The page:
WRITTEN FOR THE LONDON 2017 WEBSITE ON BEHALF OF BRITISH ATHLETICS
With the 60th edition of the BBC Sports Personality of the Year awards heading to Glasgow next month, London 2017 speaks to the athletics stars of past and present who are involved in the ceremony whilst gathering their thoughts on the IAAF and IPC World Athletics Championships coming to the British capital in less than three years…
No fewer than 17 athletes have won the BBC accolade – most recently Dame Kelly Holmes in 2004 – and on Sunday December 14th, track super mum Jo Pavey will join nine other contenders in the race for the honour.
With her place on the BBC SPOTY award shortlist announced on Monday, the four-time Olympian revealed:
“When it was announced, I was totally surprised and shocked and it also felt very surreal, I feel very honoured. The whole year has been a massive surprise to me – I had never achieved a gold at a major championships before. I was therefore extremely surprised for it to happen when I was a 40-year-old busy mum and just coming back from having a baby.
“There has been so many amazing performances by athletes in the British team this year, I feel very humbled to be nominated as an athlete. It will be very exciting to attend the event. Gav (Pavey’s husband) and some other members of my family will be attending too, but I think Jacob and Emily (her children) are a bit too young to sit still!”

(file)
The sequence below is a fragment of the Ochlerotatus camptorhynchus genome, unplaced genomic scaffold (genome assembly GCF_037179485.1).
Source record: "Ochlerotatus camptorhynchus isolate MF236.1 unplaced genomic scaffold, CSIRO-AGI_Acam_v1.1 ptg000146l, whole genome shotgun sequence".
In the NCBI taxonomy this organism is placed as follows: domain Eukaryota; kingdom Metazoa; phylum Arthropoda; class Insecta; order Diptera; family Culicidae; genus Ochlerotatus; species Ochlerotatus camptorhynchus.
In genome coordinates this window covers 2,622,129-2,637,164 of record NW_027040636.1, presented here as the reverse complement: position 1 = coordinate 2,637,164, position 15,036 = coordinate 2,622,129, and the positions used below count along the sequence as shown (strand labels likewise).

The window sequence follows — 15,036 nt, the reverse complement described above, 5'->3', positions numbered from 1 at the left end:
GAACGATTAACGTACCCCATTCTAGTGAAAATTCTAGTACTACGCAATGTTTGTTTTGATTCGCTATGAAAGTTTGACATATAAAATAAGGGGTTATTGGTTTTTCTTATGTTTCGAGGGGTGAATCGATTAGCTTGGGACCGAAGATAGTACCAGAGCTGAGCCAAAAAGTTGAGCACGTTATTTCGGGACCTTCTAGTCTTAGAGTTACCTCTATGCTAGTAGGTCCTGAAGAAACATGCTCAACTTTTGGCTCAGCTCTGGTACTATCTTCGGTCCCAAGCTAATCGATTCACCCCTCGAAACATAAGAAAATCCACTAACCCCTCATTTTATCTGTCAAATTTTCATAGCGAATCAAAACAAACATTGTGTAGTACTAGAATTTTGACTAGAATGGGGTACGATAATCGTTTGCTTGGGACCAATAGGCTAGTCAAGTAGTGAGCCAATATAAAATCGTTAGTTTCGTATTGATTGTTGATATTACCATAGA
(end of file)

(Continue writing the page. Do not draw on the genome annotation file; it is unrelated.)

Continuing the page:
Having stormed to European 10,000m gold and Commonwealth 5,000m bronze this summer – less than a year after giving birth to her second child – 41-year-old Pavey is the sport’s sole representative, having captured the hearts of the nation with her humble and friendly demeanour.
She has also helped judge the BBC SPOTY Unsung Hero award:
“It was an honour to be asked to be on the panel for the BBC unsung hero, although it was very tough, too. I felt very humbled to hear about all the amazing people who have given so much time to benefit others and made such a difference. I was also thrilled to meet last year’s winners, Joe and Maggie Forber. All the nominees were absolutely fantastic. I am also so grateful to volunteers – if it wasn’t for them, I would never have been able to have an athletics career.”
Despite her status as a masters athlete, competitive retirement is definitely not on Pavey’s mind:
“When London was announced as the host of the 2017 IAAF World Championships, I was thrilled as it’s great to have another championships on home soil. However, I was definitely thinking that I would be long retired and there would be no chance of competing. I thought of it as an opportunity to go and support.
“A year ago, London 2017 would definitely not have been in my plans. However, the last few months have made me think that perhaps it could be a possibility. I would love to make it to the Olympics and if I did achieve that, I suppose it would be tempting to try and squeeze another year – it would certainly be amazing to be able to compete in the Olympic stadium again.
“I have great memories from competing in London 2012, the atmosphere was amazing. To be honest though, I’m not complacent about how difficult it will be to qualify for the Olympics and beyond. There are a lot of good girls coming through but it would be exciting to make a fifth Olympics and the last few months have made me feel as though it might be a bit more realistic than I previously thought.”